Flinthook: Anyone else into Tribute's latest?


#1

I was pretty lukewarm on Flinthook at first. I couldn’t quite put my finger on its lack, but despite everything seeming good on paper, I almost bounced right off it.

Something (likely the awesome music and top-notch pixel art) brought me back, and it’s been pretty rewarding. If nothing else, having even a little skill with the controls feels extremely satisfying, like I’m the, uh, cute ghost space pirate boy I was always supposed to be.

I’ve downed the first three bosses, but am struggling to deal with the (sadly GWARless) Gwarlock.

Thoughts? Feelings? Particularly awesome perk combinations? Hit me.


#2

I can’t wait to try it this summer. A well done and interesting run based game is always something I enjoy


#3

Can’t afford it right now, which means I am firmly on the “maybe it’ll come to Switch” hype train for now.


#4

Man I have had such a hard time digging in to that game and I genuinely think that it’s due to my own inability. The game controls so elegantly, but I might just be getting too old and clumsy to really massage its systems.

That being said, it’s music is bangin’, the world is really cool, the roguelite mechanics are up my alley. It kinda makes me wish it had an easy mode.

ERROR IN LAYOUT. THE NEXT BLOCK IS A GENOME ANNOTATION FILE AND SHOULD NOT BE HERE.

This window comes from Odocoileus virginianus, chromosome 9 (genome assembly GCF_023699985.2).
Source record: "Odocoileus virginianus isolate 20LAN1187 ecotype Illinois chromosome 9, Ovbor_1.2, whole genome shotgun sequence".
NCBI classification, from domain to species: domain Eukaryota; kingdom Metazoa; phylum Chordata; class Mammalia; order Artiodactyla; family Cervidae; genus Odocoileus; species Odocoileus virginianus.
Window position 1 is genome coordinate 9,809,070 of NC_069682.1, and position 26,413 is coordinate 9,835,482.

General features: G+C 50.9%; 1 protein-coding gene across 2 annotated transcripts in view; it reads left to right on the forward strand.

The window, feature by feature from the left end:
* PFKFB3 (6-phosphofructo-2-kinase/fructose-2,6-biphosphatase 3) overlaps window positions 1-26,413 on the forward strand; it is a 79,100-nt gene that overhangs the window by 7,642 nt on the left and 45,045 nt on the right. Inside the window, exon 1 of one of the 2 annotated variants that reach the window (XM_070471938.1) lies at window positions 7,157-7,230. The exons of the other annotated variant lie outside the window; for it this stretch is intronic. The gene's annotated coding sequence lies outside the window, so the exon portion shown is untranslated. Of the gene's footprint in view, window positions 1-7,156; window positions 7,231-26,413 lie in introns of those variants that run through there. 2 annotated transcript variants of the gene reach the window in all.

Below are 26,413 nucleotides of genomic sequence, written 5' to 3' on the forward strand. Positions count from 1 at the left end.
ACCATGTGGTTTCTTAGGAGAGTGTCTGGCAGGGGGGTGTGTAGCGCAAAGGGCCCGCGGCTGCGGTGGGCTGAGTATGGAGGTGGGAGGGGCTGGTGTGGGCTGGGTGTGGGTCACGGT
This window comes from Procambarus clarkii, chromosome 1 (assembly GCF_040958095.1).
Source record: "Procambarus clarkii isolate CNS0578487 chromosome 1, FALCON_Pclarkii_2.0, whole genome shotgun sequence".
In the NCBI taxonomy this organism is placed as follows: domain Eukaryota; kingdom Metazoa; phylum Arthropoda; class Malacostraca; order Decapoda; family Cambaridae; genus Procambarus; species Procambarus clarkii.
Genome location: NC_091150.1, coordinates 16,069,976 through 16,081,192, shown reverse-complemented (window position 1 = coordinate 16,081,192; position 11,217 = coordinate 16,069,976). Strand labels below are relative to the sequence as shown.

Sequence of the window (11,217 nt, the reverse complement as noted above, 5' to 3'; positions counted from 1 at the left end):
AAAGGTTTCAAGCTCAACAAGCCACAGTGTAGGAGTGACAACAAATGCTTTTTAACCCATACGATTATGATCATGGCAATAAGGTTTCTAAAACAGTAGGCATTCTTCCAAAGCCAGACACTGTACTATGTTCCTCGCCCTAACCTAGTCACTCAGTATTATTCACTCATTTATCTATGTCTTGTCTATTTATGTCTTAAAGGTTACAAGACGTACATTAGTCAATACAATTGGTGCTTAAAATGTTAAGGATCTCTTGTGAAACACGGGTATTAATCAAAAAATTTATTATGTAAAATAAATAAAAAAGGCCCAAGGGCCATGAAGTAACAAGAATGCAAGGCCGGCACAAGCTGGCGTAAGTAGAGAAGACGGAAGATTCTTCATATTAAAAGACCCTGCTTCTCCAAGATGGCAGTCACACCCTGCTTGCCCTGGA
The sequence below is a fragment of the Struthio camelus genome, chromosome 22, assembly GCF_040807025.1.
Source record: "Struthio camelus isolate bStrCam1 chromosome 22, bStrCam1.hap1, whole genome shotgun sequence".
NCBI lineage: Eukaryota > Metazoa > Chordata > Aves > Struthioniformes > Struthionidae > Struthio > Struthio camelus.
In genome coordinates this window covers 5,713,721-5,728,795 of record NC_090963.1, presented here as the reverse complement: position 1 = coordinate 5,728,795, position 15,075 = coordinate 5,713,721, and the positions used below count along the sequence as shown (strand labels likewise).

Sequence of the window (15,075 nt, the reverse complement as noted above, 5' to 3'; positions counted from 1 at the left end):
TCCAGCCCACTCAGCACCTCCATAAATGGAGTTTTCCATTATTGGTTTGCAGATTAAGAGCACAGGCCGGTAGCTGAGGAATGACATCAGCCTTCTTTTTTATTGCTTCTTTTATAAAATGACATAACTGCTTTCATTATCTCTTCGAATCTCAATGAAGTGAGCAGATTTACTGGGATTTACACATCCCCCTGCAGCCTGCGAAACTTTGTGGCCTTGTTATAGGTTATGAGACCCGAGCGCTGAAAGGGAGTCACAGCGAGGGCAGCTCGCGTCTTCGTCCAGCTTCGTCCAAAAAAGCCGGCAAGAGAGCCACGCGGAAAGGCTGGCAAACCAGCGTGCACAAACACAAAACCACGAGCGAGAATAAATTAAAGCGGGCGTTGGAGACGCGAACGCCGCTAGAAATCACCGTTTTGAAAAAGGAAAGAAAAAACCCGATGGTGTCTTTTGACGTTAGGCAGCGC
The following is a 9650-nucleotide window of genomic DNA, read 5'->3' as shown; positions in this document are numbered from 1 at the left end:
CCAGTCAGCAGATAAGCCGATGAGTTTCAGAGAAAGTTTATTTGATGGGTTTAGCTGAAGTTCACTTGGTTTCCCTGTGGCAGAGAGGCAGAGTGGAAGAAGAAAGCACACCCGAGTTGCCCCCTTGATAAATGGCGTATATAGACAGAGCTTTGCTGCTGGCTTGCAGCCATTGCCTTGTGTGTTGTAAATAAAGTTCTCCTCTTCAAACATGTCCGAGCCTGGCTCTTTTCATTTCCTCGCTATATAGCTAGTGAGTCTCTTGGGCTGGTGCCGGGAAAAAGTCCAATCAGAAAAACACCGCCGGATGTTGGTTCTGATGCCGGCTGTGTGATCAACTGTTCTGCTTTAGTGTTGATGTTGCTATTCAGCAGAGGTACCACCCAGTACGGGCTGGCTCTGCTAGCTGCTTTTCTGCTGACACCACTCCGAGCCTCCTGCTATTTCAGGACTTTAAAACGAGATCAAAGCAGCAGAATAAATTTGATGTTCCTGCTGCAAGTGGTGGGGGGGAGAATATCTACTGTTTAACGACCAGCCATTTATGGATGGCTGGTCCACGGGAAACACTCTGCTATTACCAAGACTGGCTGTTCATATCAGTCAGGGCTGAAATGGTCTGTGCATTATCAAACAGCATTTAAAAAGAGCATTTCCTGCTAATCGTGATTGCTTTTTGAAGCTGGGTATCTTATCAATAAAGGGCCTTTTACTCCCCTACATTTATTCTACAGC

#5

I’m a fan. I’m still only on the second boss but I’m really digging the daily and weekly challenges.

The strange part is I bounced off of rouge legacy and put a really minor about of time into spelunky.

This got it’s Flinthooks into me, the look, music, the feel/mechanics, hit me just right. The only criticism I have is how often the randomly generated rooms repeat super similar construction and enemy combos.


#6

I played Rogue Legacy enough to get to the last boss but put it down after a few tries and never picked it up again.

Spelunky, similarly, I found great but too punishing (personally, I need a steady unlocking hook to keep me going).

I hear ya on the repeating rooms, but as I’m pushing for that last boss (or, heck, just to beat the third again: first time was a fluke) when I see something I recognize, I’m grateful. Better chance I might make it through unscathed!


#7

I played the demo for this at PAX East this year and I really would like to check it out more. I am an unapologetic pixel junkie and I have a respect for rogue-likes that exceeds my skill at playing them so this is RIGHT up my alley.


#8

The visuals are great, the music is great, and moving around with that hook is great.
There may be an issue where (edit: the) carrot dangle is too far.

What’s keeping me from really latching onto this game are the trap rooms with no enemies. This game wants you to dodge and fly past enemies with your hook but as soon as you hit a trap room with spikes, saw-blades, or lasers you are restricted to finding the pattern to get past that room. What’s worse is when you have to backtrack through the trap room again to hit a few rooms you missed.

I think this game would do a good job of taking a page from The Binding of Isaac. The Binding of Isaac has several types of trap rooms - once you complete the room the traps deactivate for the entirety of the floor.

There’s just a disconnect in Flinthook when having so much momentum from enemy rooms to have to come to a complete stop to make sure you don’t get hurt in a trap room. There is such an emphasis on health management that the sometimes cheap feeling trap rooms don’t make sense.


#9

(bought this on the switch)